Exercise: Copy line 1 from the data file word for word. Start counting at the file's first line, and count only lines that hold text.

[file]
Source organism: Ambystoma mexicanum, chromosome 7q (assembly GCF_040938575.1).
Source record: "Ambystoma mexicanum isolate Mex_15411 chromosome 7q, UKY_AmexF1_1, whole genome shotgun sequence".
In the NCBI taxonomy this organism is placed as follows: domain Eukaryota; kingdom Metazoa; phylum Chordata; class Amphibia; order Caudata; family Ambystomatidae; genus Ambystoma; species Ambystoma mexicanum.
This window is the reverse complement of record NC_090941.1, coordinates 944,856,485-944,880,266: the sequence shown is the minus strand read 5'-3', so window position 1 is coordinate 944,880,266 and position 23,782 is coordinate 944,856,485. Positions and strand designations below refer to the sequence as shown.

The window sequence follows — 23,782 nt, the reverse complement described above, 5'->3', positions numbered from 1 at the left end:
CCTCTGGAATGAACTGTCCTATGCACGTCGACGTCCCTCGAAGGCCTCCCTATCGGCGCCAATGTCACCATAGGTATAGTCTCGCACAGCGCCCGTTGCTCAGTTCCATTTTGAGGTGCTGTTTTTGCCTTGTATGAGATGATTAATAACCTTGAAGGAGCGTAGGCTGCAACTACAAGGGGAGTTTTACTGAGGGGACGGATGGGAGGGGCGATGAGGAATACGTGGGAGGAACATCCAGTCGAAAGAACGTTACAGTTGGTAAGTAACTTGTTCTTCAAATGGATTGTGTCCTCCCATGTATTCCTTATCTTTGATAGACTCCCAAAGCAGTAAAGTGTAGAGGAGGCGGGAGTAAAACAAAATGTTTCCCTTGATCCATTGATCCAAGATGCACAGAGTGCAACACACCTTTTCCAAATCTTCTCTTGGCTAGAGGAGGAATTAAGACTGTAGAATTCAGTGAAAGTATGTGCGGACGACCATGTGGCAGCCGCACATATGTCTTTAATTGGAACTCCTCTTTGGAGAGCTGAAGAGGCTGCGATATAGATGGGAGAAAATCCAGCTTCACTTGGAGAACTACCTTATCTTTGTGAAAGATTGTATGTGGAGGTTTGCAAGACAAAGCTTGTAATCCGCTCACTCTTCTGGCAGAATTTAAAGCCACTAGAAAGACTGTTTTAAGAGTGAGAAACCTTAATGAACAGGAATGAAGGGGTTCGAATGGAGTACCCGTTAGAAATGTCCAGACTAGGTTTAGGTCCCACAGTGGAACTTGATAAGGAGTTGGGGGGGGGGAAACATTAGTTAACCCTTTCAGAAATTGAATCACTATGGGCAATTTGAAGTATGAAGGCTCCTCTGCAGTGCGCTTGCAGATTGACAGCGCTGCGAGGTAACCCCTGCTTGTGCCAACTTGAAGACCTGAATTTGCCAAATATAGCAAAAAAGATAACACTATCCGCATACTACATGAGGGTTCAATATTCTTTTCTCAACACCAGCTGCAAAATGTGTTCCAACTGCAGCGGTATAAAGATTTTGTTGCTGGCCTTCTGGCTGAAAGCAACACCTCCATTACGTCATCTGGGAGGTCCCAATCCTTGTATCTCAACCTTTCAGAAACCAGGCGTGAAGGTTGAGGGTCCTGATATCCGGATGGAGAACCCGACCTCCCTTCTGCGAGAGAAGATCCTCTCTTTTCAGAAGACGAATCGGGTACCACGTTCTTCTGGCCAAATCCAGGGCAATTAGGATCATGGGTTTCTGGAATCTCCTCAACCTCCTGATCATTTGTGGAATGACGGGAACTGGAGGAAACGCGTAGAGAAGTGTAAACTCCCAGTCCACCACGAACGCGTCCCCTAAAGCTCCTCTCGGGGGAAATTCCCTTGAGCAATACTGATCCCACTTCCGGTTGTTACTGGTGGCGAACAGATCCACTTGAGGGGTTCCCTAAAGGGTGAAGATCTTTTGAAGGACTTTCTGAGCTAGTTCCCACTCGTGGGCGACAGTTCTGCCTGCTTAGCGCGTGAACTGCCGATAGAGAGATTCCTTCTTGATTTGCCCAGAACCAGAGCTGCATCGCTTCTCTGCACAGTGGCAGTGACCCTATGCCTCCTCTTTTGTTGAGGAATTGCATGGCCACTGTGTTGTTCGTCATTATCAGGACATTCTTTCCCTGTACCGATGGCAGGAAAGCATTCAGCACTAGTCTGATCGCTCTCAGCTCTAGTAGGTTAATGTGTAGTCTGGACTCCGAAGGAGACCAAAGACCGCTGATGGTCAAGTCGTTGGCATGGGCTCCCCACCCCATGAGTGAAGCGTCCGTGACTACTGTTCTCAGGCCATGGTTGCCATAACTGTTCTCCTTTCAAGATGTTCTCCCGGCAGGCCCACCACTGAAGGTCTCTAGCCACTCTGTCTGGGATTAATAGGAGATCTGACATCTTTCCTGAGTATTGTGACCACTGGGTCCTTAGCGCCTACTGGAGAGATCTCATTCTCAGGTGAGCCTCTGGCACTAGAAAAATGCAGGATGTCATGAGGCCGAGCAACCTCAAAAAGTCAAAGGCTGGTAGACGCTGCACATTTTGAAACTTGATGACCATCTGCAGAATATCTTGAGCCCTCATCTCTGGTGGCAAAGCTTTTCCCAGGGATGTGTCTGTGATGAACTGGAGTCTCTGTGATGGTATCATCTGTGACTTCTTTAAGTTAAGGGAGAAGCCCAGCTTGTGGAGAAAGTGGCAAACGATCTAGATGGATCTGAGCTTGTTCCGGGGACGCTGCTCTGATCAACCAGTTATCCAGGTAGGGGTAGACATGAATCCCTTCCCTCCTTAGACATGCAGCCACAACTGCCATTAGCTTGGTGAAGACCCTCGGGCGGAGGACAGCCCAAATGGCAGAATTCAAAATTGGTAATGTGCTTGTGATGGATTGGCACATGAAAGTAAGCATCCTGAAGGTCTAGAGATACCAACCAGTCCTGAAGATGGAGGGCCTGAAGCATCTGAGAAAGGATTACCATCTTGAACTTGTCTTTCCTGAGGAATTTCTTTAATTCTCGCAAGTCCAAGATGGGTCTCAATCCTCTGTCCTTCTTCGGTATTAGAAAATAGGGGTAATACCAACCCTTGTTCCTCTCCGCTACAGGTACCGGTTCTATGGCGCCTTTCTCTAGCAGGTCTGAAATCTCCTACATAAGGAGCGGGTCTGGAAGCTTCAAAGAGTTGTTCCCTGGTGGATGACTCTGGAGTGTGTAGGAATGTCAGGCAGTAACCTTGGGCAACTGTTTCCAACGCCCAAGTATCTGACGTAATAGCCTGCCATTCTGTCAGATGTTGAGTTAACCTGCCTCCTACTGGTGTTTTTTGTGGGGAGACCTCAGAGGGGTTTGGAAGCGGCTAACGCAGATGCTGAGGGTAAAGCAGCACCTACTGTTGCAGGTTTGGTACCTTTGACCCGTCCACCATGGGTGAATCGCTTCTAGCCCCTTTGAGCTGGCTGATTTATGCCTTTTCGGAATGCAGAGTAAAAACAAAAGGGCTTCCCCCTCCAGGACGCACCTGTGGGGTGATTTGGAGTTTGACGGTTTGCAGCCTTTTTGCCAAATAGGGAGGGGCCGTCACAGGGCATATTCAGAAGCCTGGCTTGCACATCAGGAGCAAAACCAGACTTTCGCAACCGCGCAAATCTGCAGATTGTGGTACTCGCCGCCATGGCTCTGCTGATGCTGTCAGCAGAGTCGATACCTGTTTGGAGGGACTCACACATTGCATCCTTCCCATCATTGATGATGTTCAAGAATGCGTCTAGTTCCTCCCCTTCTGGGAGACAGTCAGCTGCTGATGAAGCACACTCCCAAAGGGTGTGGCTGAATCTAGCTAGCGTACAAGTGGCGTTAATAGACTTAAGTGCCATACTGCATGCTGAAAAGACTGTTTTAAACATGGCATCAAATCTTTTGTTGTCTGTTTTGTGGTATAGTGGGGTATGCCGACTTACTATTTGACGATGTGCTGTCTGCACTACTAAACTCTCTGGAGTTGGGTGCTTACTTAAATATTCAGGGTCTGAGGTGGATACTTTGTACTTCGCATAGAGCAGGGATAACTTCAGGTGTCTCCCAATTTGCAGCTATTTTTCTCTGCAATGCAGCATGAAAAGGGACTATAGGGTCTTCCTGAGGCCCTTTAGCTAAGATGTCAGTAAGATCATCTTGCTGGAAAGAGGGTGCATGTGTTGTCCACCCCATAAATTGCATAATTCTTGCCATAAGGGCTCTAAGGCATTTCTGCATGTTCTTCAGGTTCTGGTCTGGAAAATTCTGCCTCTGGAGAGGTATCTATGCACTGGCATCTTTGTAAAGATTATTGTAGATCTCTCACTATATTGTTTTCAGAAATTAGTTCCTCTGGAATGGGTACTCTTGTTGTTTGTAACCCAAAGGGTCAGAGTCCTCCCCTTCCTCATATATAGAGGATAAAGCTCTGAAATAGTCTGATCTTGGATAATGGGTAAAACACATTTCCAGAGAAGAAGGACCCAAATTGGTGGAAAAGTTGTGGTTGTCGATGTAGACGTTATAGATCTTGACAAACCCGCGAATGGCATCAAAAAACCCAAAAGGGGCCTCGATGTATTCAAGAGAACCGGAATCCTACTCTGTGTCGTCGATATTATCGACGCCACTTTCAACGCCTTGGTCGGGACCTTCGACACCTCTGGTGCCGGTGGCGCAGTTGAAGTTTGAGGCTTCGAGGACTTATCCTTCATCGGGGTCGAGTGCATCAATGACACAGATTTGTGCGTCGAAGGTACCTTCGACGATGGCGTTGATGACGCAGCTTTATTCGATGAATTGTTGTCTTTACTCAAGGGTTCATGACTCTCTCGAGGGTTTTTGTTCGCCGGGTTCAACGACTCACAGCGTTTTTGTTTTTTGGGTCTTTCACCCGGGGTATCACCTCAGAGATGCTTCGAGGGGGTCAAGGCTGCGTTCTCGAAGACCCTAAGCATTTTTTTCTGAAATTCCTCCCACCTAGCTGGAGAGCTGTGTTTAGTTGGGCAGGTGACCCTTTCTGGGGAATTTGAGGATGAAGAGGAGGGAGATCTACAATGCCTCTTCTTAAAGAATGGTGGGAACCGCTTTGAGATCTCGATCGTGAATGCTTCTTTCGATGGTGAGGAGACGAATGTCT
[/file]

Source organism: Ambystoma mexicanum, chromosome 7q (assembly GCF_040938575.1).